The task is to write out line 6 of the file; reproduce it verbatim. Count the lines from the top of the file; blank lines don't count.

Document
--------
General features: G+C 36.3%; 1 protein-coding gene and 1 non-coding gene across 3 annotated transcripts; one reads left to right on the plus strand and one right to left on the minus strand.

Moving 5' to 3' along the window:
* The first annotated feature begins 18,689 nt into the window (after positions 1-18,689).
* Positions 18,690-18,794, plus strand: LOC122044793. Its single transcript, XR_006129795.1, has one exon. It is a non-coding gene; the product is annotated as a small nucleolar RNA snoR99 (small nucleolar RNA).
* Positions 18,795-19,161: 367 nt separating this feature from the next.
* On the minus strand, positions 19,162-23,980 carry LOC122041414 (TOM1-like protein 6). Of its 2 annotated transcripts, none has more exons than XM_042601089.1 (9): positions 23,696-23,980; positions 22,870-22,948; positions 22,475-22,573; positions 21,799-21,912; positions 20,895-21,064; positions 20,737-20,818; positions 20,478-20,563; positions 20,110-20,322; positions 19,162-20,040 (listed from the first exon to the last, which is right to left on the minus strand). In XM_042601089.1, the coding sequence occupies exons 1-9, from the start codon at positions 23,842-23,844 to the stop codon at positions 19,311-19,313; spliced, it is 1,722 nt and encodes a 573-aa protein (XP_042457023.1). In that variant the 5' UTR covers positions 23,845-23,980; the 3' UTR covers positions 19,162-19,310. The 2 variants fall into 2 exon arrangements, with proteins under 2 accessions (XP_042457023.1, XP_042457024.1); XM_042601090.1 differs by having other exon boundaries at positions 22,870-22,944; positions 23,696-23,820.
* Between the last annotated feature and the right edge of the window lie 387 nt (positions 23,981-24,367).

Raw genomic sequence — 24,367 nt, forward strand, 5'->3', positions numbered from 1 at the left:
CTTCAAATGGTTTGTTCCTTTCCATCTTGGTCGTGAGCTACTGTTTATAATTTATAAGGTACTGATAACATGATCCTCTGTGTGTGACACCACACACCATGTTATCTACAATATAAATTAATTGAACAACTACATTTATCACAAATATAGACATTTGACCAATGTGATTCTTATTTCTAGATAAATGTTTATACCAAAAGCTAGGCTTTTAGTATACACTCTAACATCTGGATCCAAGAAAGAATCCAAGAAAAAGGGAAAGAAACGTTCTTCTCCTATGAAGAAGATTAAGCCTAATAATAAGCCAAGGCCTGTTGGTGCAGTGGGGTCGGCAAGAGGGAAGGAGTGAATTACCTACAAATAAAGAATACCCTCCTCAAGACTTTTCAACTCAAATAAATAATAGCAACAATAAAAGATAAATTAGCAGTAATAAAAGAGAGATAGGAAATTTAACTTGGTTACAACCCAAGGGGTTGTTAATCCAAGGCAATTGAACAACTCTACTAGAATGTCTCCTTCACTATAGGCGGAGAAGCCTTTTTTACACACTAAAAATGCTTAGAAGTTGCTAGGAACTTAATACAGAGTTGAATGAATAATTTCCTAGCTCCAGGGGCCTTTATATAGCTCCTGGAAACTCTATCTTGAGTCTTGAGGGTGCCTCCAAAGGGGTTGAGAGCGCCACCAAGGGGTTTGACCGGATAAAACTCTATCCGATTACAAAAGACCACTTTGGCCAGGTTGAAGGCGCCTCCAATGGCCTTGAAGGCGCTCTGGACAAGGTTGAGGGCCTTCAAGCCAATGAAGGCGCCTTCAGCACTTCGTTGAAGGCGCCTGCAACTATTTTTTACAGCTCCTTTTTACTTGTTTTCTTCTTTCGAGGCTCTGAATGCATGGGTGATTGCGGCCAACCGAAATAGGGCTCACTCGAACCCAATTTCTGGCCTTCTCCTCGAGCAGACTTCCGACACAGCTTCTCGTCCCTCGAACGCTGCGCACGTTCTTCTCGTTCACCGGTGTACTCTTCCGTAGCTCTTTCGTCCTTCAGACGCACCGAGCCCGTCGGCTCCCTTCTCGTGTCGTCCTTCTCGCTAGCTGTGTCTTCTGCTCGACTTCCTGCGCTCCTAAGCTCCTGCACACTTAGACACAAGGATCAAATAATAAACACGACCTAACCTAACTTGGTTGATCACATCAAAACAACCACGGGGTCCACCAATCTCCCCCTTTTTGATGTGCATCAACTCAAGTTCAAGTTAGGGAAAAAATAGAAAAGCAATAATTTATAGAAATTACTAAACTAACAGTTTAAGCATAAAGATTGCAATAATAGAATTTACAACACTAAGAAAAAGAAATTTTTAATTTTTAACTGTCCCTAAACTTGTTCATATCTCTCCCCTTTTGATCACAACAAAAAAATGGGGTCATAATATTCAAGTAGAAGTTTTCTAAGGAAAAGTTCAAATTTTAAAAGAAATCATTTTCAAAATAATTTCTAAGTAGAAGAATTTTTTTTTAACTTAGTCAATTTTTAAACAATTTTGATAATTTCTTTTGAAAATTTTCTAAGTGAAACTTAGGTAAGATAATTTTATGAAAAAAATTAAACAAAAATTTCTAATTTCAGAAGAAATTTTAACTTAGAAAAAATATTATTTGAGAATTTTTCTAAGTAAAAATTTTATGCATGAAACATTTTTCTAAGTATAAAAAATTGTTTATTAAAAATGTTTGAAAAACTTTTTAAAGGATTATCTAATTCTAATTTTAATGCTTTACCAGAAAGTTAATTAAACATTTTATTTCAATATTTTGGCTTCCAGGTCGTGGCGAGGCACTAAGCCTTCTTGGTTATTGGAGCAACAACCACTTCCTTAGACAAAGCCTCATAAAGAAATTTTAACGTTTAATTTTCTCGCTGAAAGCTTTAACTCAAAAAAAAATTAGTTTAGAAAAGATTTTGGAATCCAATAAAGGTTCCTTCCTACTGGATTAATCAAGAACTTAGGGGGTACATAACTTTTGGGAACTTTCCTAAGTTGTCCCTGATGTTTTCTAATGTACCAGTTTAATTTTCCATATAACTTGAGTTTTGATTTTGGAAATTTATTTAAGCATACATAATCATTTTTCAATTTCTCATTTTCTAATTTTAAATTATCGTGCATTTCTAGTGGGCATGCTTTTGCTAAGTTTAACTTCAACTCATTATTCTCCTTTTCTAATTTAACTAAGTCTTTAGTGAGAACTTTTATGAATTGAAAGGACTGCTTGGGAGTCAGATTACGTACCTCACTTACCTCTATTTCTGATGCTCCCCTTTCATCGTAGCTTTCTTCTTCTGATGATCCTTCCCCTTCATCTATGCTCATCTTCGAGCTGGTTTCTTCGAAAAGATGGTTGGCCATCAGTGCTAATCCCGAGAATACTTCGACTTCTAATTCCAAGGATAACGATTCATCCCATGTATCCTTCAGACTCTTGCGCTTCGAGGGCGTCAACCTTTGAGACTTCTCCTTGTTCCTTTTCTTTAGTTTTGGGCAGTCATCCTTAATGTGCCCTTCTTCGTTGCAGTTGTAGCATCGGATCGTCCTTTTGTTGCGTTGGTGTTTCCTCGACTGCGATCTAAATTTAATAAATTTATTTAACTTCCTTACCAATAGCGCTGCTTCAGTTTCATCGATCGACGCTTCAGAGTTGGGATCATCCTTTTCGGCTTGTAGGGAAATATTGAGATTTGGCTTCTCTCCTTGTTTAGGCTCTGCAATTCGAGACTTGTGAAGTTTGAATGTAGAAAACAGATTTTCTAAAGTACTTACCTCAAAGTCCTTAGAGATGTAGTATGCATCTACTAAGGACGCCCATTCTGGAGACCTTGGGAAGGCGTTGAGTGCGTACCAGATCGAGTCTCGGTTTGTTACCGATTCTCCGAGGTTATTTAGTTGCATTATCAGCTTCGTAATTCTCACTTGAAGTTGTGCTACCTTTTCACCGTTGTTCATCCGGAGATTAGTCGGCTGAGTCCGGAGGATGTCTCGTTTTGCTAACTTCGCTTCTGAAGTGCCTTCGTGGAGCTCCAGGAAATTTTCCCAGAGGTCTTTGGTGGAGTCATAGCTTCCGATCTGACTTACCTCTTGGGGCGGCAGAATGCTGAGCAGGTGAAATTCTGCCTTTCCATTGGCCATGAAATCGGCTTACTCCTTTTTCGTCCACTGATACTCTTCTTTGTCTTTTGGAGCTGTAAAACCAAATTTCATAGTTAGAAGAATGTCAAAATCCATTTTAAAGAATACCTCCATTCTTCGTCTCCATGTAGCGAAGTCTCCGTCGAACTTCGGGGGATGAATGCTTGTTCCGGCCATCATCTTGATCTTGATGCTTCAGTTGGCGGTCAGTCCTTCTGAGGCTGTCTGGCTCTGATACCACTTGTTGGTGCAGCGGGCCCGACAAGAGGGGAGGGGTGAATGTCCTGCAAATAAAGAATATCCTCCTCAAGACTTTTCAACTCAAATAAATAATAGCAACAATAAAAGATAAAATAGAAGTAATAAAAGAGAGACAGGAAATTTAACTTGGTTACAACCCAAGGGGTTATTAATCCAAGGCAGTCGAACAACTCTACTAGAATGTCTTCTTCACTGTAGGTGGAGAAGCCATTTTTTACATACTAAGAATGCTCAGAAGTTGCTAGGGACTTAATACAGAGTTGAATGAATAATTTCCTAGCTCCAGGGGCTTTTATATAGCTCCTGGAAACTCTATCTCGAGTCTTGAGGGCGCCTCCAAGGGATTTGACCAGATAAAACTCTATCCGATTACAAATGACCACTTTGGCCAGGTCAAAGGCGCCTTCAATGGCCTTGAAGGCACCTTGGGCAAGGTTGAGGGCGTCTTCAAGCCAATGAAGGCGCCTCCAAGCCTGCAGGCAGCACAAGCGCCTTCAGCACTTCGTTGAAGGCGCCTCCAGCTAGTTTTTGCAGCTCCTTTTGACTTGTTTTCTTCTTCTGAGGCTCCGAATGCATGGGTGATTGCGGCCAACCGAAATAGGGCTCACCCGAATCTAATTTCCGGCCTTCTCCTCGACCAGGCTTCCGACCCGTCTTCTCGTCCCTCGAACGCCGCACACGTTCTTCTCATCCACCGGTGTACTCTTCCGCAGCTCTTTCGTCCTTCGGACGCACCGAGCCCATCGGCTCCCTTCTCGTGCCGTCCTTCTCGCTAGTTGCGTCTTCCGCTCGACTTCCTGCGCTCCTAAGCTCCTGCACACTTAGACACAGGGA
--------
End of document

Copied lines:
* On the minus strand, positions 19,162-23,980 carry LOC122041414 (TOM1-like protein 6). Of its 2 annotated transcripts, none has more exons than XM_042601089.1 (9): positions 23,696-23,980; positions 22,870-22,948; positions 22,475-22,573; positions 21,799-21,912; positions 20,895-21,064; positions 20,737-20,818; positions 20,478-20,563; positions 20,110-20,322; positions 19,162-20,040 (listed from the first exon to the last, which is right to left on the minus strand). In XM_042601089.1, the coding sequence occupies exons 1-9, from the start codon at positions 23,842-23,844 to the stop codon at positions 19,311-19,313; spliced, it is 1,722 nt and encodes a 573-aa protein (XP_042457023.1). In that variant the 5' UTR covers positions 23,845-23,980; the 3' UTR covers positions 19,162-19,310. The 2 variants fall into 2 exon arrangements, with proteins under 2 accessions (XP_042457023.1, XP_042457024.1); XM_042601090.1 differs by having other exon boundaries at positions 22,870-22,944; positions 23,696-23,820.